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First published in 2001 by Camper, the early issues of The Walking Society featured various districts of the Mediterranean, starting with Mallorca, the home of Camper. After a 15-year hiatus, the magazine continues its journey of examining the significance of Mediterranean culture within Western civilisation. Now on its eleventh issue, The Walking Society now turns its eye to an island that strikes awe in its tempestuous history, diverse culture and abundant architecture: Kypros (Cyprus).

It would be hard not to believe that Kypros was destined for a captivating history, as its notable location between the East and West promises numerous influences and nothing short of a labyrinthine culture. The third largest island in the Mediterranean experienced invasions from the Turkish and Venetians, to name a few, and although there remains current tension between the Greek Cypriots and the Turkish Cypriots, an undercurrent of Mediterranean essence prevails.

The Walking Society explores the way Kypros’s people assimilate the island’s ancient crafts to create solutions that better the world, similar to Camper’s own values of respecting craftmanship and tradition. Our insight expands as interviews are held with Joanna Louca, an artist adept in the island’s ancient weaving crafts making her contemporary designs still echo tradition. In addition to Christina Skapari, who founded the Xarkis Festival in 2013 in an attempt to unite rural and urban communities whilst preserving and celebrating antique techniques, as well as scientist Nicolas Netien and artist Eliana Ioannu.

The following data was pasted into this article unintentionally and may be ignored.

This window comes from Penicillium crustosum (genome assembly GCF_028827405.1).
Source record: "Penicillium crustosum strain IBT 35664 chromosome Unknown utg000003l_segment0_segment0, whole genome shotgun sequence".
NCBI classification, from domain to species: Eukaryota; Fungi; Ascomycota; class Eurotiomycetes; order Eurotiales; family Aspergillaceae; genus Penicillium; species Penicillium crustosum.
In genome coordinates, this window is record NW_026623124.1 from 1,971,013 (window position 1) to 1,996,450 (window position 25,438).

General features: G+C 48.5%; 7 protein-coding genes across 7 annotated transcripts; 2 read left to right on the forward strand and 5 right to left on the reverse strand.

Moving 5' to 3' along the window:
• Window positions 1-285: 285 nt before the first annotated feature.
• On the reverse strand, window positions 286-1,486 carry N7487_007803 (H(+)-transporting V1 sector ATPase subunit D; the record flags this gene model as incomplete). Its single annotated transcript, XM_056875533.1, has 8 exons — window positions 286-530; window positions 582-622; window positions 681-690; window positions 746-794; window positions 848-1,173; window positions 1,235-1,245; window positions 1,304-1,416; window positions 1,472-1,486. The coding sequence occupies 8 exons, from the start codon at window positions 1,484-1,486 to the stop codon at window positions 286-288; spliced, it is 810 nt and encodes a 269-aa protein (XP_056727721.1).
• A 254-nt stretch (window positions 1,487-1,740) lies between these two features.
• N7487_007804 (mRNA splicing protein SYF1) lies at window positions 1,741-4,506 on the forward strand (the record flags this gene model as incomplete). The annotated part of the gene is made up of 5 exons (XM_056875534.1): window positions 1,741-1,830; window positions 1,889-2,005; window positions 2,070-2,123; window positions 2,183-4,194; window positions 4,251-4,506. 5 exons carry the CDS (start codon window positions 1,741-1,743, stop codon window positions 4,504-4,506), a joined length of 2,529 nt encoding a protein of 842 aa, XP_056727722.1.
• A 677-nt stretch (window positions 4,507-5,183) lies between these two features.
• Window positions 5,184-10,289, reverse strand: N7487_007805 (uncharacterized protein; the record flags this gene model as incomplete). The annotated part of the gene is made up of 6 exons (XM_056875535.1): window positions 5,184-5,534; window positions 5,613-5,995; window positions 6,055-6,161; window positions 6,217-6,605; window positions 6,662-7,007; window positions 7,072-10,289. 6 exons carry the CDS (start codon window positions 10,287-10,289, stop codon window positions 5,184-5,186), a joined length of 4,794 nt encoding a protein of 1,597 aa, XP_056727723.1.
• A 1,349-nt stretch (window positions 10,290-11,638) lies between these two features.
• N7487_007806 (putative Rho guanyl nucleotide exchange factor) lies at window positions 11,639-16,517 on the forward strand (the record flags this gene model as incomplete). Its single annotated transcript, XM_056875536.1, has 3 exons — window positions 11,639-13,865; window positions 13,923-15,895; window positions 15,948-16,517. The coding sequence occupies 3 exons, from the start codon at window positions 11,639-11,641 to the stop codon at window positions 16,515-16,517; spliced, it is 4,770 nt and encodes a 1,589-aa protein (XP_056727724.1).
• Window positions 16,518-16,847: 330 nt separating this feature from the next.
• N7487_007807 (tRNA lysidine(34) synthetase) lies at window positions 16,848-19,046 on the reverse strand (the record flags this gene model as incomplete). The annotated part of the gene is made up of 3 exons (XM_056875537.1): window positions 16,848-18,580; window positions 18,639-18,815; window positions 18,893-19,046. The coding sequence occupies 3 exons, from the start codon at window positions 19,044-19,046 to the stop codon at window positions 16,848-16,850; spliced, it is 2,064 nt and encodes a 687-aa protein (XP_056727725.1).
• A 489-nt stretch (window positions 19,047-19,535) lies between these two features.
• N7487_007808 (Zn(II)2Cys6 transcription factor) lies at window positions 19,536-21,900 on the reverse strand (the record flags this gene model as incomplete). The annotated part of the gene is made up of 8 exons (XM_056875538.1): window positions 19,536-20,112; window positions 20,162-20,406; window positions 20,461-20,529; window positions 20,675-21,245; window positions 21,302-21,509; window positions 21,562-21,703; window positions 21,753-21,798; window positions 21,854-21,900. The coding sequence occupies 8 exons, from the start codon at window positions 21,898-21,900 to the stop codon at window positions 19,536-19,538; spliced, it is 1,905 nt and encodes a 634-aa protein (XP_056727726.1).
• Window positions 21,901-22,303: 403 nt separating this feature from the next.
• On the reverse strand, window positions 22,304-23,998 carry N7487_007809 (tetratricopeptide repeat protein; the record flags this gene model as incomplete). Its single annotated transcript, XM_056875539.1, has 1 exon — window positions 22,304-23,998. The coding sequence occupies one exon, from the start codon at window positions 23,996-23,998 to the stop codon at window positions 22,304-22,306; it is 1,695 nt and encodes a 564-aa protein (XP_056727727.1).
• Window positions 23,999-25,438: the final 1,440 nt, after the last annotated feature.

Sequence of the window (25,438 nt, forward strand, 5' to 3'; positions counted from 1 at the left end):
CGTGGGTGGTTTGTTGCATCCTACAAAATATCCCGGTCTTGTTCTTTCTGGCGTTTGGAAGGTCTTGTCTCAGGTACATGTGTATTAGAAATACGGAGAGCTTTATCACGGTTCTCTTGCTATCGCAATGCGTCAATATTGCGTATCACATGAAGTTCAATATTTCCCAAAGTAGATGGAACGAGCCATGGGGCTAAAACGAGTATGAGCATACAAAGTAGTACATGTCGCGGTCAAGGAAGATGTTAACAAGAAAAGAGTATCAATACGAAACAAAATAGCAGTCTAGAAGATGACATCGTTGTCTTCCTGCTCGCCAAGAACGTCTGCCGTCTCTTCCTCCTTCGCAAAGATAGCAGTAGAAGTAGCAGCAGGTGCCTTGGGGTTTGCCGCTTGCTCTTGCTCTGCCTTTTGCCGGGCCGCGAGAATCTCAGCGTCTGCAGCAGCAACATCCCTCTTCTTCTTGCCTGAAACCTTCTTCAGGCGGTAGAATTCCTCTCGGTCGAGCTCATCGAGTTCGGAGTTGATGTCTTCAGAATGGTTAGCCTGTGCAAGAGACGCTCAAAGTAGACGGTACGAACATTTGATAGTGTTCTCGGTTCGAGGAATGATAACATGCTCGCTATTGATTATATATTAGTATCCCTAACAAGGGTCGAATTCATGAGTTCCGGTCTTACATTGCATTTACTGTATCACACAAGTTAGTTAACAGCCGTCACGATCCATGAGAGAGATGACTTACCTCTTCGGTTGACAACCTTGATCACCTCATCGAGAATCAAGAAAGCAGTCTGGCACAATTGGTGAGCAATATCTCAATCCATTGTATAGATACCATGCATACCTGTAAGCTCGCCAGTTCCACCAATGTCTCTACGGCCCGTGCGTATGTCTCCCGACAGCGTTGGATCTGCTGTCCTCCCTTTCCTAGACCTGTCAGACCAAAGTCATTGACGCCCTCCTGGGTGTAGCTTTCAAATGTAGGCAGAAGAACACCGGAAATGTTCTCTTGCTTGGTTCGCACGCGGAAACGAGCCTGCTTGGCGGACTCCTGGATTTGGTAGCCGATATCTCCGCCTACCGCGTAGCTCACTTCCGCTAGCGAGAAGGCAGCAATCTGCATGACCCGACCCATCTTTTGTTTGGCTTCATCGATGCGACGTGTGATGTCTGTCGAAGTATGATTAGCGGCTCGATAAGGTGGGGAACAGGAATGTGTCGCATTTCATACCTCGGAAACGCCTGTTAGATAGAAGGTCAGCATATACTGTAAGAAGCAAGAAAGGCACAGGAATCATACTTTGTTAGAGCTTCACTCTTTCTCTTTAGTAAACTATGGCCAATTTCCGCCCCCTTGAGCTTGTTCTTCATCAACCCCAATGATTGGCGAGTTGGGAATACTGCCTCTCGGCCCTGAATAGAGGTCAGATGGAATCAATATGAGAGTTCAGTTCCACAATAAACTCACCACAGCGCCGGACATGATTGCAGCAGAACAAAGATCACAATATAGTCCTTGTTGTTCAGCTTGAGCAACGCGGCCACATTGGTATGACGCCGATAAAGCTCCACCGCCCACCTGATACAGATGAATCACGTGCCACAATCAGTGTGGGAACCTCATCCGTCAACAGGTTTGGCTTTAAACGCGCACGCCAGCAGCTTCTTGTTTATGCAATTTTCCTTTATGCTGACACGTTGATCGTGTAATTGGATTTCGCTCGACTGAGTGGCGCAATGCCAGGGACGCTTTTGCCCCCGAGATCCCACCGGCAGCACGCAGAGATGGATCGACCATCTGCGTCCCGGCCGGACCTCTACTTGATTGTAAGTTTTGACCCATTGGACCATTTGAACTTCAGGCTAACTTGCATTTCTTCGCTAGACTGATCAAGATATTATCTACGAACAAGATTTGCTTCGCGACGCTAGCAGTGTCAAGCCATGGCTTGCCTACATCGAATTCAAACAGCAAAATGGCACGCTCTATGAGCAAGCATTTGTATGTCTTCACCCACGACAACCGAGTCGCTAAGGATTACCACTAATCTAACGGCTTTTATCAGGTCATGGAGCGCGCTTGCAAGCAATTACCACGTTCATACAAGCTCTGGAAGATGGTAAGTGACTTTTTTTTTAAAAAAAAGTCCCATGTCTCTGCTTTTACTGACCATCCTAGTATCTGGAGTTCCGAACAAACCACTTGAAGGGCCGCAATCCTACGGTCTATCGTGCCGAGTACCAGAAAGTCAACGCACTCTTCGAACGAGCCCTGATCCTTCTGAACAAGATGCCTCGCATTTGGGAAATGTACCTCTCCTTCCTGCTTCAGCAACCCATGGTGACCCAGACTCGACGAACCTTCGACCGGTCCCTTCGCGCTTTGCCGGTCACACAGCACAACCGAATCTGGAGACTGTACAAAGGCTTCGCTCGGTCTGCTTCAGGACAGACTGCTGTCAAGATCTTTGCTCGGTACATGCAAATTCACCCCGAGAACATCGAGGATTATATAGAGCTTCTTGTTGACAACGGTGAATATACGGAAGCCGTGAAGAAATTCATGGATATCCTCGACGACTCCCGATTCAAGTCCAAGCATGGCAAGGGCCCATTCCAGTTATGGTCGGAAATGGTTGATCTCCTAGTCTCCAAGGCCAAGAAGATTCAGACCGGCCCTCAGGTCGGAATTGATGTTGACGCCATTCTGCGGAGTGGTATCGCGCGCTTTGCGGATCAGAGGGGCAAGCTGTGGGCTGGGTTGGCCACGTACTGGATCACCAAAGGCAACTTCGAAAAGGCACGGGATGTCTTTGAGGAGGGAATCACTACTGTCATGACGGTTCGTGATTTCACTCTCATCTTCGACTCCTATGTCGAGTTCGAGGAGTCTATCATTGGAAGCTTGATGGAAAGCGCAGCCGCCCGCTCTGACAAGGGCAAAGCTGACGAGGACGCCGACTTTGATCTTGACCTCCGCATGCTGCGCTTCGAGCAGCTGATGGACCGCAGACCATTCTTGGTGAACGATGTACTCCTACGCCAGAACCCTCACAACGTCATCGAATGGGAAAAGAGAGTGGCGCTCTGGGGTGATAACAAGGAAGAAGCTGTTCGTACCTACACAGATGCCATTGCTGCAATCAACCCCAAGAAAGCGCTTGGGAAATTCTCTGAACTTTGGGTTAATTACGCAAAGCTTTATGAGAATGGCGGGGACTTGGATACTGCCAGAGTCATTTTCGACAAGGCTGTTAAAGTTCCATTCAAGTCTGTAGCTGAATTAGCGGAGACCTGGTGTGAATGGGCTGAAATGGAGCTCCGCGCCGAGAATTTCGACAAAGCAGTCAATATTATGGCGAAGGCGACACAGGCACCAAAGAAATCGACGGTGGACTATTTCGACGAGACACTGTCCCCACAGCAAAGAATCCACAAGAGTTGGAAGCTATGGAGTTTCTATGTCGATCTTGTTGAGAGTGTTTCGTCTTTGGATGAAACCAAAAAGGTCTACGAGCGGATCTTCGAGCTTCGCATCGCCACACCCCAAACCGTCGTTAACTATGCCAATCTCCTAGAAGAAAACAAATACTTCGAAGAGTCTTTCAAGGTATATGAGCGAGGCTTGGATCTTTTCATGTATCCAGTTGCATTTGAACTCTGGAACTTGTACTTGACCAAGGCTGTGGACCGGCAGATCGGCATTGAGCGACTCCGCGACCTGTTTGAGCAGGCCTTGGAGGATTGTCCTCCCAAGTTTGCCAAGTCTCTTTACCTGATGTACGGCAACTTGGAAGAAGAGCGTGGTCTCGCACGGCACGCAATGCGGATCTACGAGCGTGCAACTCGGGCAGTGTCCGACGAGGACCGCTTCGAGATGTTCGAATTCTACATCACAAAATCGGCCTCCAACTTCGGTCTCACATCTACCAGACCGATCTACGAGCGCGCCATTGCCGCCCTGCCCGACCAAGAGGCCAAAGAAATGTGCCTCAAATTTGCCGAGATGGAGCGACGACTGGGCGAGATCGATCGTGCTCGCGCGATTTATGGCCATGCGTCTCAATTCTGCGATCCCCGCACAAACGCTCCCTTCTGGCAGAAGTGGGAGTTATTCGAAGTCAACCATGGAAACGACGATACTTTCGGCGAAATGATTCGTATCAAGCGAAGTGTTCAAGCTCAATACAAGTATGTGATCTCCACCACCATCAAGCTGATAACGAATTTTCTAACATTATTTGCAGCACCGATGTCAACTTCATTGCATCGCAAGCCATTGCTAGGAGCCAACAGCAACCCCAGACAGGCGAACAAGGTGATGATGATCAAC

Bio-engineers, sculptors and dancers are also among the locals the magazine features, all appended with authentic portraits. Yet, these modern livelihoods are interspersed with mythological tales from the island such as Aphrodite, Adonis and Pygmalion. These legends serve as a reminder that Kypros’s present culture is anchored in a heterogenous history, a history in which inspiration for progressive solutions is ceaseless.

Marie Barry

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